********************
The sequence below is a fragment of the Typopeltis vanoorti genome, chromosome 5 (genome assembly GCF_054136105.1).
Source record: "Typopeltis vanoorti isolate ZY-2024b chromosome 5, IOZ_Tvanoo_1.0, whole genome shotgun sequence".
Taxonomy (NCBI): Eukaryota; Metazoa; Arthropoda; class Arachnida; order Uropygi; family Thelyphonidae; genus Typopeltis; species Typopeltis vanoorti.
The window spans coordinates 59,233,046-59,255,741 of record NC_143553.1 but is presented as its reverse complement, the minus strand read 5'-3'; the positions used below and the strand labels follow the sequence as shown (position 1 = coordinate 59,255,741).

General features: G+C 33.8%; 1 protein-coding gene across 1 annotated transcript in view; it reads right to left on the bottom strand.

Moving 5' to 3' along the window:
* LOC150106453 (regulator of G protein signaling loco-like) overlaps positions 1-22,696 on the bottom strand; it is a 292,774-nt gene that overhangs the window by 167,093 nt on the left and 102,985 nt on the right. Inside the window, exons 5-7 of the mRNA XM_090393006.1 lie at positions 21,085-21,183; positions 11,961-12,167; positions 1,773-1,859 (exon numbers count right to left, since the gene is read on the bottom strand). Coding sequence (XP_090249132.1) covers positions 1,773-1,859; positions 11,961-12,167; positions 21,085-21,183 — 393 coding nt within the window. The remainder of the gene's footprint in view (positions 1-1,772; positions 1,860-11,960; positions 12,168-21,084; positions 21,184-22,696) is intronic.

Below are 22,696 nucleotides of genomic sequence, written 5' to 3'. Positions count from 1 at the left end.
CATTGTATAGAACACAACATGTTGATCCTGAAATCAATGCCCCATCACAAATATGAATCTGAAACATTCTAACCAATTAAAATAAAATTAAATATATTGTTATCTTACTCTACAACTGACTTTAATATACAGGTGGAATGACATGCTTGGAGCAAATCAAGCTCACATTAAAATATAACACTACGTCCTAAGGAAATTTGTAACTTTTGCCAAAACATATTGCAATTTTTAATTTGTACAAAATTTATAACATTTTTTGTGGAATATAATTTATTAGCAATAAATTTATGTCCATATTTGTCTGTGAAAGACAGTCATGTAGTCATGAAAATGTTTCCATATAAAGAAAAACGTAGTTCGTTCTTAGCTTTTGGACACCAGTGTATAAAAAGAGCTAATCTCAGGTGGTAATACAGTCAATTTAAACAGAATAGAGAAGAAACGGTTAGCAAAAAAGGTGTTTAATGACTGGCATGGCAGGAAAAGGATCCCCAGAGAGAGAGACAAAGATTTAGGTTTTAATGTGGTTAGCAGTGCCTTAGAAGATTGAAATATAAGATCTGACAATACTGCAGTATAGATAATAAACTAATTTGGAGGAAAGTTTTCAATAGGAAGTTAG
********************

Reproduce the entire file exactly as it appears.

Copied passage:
The sequence below is a fragment of the Typopeltis vanoorti genome, chromosome 5 (genome assembly GCF_054136105.1).
Source record: "Typopeltis vanoorti isolate ZY-2024b chromosome 5, IOZ_Tvanoo_1.0, whole genome shotgun sequence".
Taxonomy (NCBI): Eukaryota; Metazoa; Arthropoda; class Arachnida; order Uropygi; family Thelyphonidae; genus Typopeltis; species Typopeltis vanoorti.
The window spans coordinates 59,233,046-59,255,741 of record NC_143553.1 but is presented as its reverse complement, the minus strand read 5'-3'; the positions used below and the strand labels follow the sequence as shown (position 1 = coordinate 59,255,741).

General features: G+C 33.8%; 1 protein-coding gene across 1 annotated transcript in view; it reads right to left on the bottom strand.

Moving 5' to 3' along the window:
* LOC150106453 (regulator of G protein signaling loco-like) overlaps positions 1-22,696 on the bottom strand; it is a 292,774-nt gene that overhangs the window by 167,093 nt on the left and 102,985 nt on the right. Inside the window, exons 5-7 of the mRNA XM_090393006.1 lie at positions 21,085-21,183; positions 11,961-12,167; positions 1,773-1,859 (exon numbers count right to left, since the gene is read on the bottom strand). Coding sequence (XP_090249132.1) covers positions 1,773-1,859; positions 11,961-12,167; positions 21,085-21,183 — 393 coding nt within the window. The remainder of the gene's footprint in view (positions 1-1,772; positions 1,860-11,960; positions 12,168-21,084; positions 21,184-22,696) is intronic.

Below are 22,696 nucleotides of genomic sequence, written 5' to 3'. Positions count from 1 at the left end.
CATTGTATAGAACACAACATGTTGATCCTGAAATCAATGCCCCATCACAAATATGAATCTGAAACATTCTAACCAATTAAAATAAAATTAAATATATTGTTATCTTACTCTACAACTGACTTTAATATACAGGTGGAATGACATGCTTGGAGCAAATCAAGCTCACATTAAAATATAACACTACGTCCTAAGGAAATTTGTAACTTTTGCCAAAACATATTGCAATTTTTAATTTGTACAAAATTTATAACATTTTTTGTGGAATATAATTTATTAGCAATAAATTTATGTCCATATTTGTCTGTGAAAGACAGTCATGTAGTCATGAAAATGTTTCCATATAAAGAAAAACGTAGTTCGTTCTTAGCTTTTGGACACCAGTGTATAAAAAGAGCTAATCTCAGGTGGTAATACAGTCAATTTAAACAGAATAGAGAAGAAACGGTTAGCAAAAAAGGTGTTTAATGACTGGCATGGCAGGAAAAGGATCCCCAGAGAGAGAGACAAAGATTTAGGTTTTAATGTGGTTAGCAGTGCCTTAGAAGATTGAAATATAAGATCTGACAATACTGCAGTATAGATAATAAACTAATTTGGAGGAAAGTTTTCAATAGGAAGTTAG